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Album Review

by New Tropic

Rangi Recordings

Review Date
19th May 2010
Reviewed by
Brannavan Gnanalingam

Transplanted Wellingtonian New Tropic (his pseudonym is shortened from Newman Tropic) is clearly finding East Berlin a dark and mysterious place. A former well-regarded punk and hardcore drummer back in New Zealand, New Tropic’s debut EP Loiter instead revels in darker, more brooding compositions than his background would suggest. It seems built from urban paranoia, mould growing in East Berlin squats, flickering street lights, dark corners that populate any cityscape – essentially it’s evocative enough to conjure up all sorts of imagery (though for most it’d be darker imagery).

His conception of urban angst has more than a touch of iconic Kiwi label Xpressway’s output, but also touches on Japanoise and post-industrial sounds. The EP is full of churning, jagged guitars and strangled vocals – however the EP’s strength stems from the rigour with which the compositions are constructed (the editing is particularly good, and he builds up tension and moods expertly). If anything, New Tropic could have taken more risks in his sound – he could have cut loose even more when it came to crescendos and contrasted textures even more.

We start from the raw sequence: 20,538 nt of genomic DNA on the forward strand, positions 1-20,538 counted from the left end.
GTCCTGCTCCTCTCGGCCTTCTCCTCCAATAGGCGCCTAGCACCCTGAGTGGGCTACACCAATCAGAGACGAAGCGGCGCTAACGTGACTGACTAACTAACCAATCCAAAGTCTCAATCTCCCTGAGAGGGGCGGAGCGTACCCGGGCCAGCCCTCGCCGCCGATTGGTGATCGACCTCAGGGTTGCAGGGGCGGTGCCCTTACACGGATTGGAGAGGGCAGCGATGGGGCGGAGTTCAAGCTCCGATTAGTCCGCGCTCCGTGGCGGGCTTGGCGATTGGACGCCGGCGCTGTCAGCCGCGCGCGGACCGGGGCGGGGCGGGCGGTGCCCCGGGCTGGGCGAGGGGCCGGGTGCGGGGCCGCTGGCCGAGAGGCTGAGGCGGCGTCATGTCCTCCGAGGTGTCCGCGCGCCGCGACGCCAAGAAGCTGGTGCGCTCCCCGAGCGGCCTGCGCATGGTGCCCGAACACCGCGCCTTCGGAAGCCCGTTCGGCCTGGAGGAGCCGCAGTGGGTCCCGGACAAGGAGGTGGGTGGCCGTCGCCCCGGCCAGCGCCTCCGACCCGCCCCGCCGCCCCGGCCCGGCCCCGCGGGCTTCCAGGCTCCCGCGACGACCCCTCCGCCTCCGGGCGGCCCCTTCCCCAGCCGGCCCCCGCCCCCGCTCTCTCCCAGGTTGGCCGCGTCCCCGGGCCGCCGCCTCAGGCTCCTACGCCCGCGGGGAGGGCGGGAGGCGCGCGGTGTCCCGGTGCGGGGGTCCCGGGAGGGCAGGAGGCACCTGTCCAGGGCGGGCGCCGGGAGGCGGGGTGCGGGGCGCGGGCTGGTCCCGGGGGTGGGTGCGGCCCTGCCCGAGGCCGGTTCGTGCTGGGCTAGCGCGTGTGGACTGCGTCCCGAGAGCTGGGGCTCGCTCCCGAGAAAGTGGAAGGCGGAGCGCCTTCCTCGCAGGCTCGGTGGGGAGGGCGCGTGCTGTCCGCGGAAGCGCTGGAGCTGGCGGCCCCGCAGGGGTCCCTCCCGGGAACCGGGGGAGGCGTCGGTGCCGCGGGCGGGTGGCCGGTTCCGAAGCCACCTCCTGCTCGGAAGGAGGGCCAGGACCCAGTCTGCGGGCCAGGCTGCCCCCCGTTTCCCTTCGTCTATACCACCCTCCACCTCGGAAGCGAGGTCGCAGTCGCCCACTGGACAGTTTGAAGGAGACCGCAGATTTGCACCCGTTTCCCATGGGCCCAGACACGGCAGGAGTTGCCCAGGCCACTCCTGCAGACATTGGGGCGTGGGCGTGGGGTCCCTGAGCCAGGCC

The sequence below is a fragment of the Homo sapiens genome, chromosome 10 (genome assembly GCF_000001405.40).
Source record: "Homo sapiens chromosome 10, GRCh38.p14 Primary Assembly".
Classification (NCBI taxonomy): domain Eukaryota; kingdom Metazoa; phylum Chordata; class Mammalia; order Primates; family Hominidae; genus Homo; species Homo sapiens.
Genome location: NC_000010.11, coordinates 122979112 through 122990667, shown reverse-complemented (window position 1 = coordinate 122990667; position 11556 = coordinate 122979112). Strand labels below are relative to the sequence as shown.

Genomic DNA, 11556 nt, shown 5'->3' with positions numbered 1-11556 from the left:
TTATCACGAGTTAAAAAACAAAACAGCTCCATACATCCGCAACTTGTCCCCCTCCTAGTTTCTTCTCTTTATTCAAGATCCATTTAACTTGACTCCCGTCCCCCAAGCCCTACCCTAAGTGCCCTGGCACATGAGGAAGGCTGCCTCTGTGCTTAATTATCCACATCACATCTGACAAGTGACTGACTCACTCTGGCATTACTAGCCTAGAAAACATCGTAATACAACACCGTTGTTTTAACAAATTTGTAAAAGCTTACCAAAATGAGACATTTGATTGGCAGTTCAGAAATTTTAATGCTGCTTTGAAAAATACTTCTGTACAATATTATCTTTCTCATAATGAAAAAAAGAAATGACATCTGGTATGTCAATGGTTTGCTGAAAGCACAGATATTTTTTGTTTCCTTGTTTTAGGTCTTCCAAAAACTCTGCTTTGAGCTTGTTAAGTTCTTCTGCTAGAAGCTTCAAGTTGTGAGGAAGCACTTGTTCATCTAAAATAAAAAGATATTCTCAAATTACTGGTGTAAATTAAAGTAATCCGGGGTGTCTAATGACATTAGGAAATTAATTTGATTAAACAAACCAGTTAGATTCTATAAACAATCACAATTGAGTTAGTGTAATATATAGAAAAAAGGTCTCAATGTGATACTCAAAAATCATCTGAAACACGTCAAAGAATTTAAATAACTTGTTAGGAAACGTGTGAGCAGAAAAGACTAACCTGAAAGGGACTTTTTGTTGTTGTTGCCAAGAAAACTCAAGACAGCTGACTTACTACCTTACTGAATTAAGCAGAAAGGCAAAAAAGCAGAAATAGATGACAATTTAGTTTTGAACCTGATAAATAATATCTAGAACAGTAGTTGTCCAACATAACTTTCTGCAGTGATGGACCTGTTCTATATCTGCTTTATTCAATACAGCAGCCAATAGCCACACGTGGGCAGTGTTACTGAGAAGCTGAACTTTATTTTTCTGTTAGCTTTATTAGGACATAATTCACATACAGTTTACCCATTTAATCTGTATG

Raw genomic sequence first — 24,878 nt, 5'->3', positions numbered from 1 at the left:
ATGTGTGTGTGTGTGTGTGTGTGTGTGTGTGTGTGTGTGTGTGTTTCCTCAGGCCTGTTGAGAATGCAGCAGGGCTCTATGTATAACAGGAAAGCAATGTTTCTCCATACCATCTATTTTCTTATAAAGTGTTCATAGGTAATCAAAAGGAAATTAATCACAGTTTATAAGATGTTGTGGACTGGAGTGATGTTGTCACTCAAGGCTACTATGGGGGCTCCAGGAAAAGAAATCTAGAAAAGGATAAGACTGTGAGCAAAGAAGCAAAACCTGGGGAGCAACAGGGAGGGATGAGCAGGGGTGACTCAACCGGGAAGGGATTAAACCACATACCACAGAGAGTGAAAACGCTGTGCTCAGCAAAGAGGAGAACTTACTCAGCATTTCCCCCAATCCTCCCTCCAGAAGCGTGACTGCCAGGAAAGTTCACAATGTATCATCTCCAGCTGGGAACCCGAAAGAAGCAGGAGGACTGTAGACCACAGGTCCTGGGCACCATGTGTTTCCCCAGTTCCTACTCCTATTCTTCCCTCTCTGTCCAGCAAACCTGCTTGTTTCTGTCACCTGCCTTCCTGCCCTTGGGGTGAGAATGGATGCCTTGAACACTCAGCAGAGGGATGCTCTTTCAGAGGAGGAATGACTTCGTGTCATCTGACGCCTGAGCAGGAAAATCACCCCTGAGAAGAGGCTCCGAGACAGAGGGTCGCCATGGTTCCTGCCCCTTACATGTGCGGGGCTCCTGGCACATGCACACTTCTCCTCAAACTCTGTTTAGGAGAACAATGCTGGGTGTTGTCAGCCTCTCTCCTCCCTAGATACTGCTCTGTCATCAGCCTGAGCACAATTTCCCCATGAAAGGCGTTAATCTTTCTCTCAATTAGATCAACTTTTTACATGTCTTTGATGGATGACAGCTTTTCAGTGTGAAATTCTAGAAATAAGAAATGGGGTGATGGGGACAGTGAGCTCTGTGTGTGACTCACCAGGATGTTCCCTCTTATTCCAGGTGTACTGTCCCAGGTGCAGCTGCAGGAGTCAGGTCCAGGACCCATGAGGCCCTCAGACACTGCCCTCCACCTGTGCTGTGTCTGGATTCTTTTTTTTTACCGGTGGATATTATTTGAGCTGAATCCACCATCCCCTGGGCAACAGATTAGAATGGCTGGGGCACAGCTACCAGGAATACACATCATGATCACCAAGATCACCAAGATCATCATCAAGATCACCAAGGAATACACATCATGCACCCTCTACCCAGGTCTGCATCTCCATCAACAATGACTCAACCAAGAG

The EP’s highlights include the jagged noise and rhythms of ‘Breaks Calamity’, the half melodies of ‘Vocalize’, and the album’s concluding ‘Moe’ which explodes into what is the closest thing to a pop song New Tropic would let himself make. Loiter suggests that if New Tropic is able to replicate the same rigour and mood in a future full-length, he’s got some great music ahead of him.

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